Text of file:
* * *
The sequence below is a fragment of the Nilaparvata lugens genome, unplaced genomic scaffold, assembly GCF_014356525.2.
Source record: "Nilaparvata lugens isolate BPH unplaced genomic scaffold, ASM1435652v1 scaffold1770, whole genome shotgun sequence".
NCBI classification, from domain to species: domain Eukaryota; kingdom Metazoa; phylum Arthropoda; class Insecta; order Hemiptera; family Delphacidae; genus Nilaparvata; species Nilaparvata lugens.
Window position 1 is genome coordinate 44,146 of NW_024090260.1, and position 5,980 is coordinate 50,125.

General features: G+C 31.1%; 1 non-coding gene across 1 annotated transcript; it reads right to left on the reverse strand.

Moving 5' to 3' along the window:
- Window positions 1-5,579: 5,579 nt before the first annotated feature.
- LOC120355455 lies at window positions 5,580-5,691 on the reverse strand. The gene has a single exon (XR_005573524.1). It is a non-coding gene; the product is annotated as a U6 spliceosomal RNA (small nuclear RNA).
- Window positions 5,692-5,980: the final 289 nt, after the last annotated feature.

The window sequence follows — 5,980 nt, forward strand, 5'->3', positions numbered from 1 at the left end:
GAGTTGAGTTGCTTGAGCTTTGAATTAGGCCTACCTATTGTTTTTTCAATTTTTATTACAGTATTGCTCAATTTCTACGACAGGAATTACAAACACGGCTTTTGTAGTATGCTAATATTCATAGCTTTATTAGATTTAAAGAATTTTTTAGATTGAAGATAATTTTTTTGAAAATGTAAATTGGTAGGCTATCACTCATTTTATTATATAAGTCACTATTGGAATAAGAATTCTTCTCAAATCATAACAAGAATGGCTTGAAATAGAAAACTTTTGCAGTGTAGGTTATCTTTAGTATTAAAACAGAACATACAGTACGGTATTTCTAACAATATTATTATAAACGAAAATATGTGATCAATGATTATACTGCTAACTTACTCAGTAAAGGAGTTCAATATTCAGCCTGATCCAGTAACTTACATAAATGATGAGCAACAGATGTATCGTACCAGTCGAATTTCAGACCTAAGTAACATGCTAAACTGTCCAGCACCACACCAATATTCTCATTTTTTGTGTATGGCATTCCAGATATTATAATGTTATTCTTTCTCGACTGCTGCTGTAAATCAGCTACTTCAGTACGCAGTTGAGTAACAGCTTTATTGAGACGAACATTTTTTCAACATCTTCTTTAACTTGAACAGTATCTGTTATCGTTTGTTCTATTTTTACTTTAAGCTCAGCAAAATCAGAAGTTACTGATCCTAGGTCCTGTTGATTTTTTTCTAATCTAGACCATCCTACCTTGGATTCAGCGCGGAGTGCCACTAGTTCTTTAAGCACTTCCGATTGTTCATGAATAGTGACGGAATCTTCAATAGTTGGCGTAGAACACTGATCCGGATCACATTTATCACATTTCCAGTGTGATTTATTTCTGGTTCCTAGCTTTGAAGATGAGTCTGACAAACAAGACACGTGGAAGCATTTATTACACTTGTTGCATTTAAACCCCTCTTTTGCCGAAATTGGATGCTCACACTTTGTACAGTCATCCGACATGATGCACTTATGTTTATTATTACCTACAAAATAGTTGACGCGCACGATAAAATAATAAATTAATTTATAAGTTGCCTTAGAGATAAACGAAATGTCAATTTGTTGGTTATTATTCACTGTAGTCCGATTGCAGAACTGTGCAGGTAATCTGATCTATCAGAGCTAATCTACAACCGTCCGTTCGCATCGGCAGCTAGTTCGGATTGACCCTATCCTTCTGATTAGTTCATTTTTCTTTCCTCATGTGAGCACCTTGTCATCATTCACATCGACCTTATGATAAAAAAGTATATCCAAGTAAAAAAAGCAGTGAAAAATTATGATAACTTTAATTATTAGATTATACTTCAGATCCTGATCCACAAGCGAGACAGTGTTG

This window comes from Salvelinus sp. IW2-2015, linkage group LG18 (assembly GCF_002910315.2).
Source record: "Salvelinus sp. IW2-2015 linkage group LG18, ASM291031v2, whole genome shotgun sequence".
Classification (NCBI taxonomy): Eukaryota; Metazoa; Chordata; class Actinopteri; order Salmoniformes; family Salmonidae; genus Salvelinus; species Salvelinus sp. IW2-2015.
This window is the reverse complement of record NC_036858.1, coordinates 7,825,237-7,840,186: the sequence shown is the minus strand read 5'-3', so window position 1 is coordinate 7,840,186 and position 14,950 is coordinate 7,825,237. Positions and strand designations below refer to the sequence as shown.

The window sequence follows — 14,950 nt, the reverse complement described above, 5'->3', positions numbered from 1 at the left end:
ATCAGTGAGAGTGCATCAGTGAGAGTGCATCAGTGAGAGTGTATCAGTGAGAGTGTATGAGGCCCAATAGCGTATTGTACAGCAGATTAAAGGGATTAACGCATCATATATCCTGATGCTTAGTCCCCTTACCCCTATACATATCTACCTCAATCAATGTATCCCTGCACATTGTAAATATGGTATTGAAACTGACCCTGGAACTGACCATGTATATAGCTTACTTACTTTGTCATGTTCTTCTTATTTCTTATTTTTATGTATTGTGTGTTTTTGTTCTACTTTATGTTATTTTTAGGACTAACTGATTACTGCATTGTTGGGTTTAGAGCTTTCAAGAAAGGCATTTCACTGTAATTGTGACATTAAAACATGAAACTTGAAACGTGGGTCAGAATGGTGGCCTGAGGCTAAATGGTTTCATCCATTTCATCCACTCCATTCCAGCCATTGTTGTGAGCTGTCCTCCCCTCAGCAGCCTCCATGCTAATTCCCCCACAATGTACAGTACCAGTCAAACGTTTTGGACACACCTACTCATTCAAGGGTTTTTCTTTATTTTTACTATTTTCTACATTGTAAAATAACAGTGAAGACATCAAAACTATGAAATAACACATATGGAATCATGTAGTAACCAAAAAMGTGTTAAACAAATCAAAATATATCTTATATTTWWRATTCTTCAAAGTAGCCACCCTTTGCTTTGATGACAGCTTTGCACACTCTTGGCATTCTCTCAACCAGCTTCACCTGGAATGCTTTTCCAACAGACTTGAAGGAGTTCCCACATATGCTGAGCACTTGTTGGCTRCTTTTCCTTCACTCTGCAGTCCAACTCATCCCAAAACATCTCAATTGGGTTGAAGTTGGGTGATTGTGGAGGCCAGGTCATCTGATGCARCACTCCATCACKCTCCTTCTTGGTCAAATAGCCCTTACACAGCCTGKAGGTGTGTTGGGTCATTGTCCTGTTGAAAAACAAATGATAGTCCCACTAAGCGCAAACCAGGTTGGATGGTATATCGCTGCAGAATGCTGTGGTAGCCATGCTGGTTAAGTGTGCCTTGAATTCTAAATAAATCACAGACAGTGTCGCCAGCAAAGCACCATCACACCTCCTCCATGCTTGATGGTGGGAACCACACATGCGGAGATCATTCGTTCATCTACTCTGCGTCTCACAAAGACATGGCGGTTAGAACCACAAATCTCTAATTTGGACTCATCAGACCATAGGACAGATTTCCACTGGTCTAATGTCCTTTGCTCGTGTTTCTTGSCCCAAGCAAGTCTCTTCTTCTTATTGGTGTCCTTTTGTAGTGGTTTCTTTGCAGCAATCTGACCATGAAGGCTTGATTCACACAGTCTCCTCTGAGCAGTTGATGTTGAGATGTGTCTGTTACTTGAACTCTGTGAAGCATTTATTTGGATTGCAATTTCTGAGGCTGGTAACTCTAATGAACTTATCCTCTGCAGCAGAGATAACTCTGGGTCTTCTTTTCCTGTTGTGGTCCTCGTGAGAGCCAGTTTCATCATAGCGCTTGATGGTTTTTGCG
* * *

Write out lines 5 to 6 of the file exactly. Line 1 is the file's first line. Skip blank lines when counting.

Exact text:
General features: G+C 31.1%; 1 non-coding gene across 1 annotated transcript; it reads right to left on the reverse strand.

Moving 5' to 3' along the window: